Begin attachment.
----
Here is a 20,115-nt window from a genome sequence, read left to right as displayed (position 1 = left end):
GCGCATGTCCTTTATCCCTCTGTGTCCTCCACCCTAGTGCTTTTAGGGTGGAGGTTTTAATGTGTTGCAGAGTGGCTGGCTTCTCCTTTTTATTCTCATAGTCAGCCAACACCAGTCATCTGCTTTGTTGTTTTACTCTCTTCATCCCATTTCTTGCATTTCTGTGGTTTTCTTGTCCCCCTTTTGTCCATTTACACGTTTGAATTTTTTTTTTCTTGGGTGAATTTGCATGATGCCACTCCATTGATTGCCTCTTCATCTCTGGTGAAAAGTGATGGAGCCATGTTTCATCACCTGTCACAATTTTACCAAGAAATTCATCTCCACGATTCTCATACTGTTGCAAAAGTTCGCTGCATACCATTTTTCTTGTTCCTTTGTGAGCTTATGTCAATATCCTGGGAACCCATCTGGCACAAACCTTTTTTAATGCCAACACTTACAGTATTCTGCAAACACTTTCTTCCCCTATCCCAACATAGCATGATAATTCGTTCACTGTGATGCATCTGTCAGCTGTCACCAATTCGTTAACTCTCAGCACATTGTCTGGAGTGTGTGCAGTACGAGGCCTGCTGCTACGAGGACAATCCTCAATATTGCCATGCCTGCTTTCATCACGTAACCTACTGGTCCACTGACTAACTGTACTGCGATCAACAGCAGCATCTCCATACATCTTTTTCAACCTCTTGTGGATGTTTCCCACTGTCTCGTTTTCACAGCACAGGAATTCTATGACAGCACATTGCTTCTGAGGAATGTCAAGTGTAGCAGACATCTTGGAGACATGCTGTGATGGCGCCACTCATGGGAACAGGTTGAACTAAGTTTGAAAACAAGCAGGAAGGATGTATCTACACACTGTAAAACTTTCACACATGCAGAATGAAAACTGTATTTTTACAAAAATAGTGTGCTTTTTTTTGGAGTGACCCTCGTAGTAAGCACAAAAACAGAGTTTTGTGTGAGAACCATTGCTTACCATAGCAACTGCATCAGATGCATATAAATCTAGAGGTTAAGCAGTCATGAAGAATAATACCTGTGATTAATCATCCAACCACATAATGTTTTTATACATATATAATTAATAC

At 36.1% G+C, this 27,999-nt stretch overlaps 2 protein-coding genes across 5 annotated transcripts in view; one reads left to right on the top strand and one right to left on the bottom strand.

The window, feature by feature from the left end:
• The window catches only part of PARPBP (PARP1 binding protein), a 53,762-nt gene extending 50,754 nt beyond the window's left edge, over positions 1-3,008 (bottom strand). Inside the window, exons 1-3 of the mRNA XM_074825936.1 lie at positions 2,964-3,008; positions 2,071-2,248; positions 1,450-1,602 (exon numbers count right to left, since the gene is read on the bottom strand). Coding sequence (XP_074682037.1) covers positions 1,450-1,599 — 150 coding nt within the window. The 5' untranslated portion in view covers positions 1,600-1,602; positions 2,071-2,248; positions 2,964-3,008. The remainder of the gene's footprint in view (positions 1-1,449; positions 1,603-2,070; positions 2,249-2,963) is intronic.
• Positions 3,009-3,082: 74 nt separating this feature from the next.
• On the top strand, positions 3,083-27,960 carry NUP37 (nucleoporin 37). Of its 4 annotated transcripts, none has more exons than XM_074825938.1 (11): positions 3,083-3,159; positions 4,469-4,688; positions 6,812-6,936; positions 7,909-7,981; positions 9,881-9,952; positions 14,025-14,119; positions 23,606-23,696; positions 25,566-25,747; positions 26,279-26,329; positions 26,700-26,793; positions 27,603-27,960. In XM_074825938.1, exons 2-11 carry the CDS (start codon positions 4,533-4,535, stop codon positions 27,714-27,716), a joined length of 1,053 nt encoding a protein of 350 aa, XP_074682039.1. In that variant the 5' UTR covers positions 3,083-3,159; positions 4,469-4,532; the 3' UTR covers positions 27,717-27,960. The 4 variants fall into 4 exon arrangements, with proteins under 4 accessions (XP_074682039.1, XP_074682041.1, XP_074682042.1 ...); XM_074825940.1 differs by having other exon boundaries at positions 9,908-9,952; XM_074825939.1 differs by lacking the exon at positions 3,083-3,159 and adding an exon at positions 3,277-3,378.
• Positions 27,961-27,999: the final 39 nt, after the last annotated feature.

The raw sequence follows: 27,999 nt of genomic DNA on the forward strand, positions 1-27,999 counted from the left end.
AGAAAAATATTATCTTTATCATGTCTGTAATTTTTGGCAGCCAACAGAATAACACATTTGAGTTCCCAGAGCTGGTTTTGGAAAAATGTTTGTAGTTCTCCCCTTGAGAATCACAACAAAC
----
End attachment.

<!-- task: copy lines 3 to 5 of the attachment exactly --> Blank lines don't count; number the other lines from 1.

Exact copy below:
At 36.1% G+C, this 27,999-nt stretch overlaps 2 protein-coding genes across 5 annotated transcripts in view; one reads left to right on the top strand and one right to left on the bottom strand.

The window, feature by feature from the left end:
• The window catches only part of PARPBP (PARP1 binding protein), a 53,762-nt gene extending 50,754 nt beyond the window's left edge, over positions 1-3,008 (bottom strand). Inside the window, exons 1-3 of the mRNA XM_074825936.1 lie at positions 2,964-3,008; positions 2,071-2,248; positions 1,450-1,602 (exon numbers count right to left, since the gene is read on the bottom strand). Coding sequence (XP_074682037.1) covers positions 1,450-1,599 — 150 coding nt within the window. The 5' untranslated portion in view covers positions 1,600-1,602; positions 2,071-2,248; positions 2,964-3,008. The remainder of the gene's footprint in view (positions 1-1,449; positions 1,603-2,070; positions 2,249-2,963) is intronic.